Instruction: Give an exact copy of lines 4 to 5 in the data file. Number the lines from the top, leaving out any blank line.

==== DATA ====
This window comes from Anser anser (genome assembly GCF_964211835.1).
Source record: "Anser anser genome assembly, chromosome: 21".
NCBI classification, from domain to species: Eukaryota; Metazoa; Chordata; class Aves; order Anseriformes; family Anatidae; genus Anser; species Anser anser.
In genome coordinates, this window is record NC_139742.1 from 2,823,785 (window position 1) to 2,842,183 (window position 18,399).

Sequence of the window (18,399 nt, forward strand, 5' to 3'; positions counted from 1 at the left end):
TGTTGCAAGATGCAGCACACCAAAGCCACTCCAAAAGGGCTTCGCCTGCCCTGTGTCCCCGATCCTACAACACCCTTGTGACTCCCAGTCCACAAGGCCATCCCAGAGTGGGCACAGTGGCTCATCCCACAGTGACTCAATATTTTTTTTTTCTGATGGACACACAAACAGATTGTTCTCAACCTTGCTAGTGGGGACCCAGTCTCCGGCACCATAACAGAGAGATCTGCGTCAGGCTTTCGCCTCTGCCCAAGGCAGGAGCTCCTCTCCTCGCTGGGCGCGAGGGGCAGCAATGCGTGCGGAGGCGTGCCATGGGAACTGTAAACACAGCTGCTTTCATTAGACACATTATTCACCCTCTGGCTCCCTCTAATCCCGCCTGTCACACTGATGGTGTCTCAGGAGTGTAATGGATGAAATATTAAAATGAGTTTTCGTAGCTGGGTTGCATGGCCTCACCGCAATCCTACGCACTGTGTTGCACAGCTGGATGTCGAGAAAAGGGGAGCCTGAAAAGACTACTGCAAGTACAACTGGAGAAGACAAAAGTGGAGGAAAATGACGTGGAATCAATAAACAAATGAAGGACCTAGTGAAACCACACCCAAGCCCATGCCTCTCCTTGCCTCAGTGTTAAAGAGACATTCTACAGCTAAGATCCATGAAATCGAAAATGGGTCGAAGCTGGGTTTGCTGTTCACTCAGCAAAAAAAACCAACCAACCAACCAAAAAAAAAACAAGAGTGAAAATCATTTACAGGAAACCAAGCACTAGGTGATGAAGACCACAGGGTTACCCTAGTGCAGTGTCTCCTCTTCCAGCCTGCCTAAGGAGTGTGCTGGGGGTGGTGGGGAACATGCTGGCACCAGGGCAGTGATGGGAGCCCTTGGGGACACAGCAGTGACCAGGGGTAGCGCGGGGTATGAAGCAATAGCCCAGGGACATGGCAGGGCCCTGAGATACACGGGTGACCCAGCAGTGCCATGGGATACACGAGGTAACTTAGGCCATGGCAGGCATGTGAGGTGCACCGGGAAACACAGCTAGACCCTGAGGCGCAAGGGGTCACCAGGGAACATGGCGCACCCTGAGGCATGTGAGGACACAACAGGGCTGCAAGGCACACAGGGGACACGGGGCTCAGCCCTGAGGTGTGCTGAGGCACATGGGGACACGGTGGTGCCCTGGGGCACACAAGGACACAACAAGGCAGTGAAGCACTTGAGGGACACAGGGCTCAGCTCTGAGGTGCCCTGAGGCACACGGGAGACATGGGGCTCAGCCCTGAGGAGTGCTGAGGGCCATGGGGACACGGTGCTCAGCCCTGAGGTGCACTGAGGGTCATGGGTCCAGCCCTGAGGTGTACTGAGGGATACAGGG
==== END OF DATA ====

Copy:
In genome coordinates, this window is record NC_139742.1 from 2,823,785 (window position 1) to 2,842,183 (window position 18,399).

Sequence of the window (18,399 nt, forward strand, 5' to 3'; positions counted from 1 at the left end):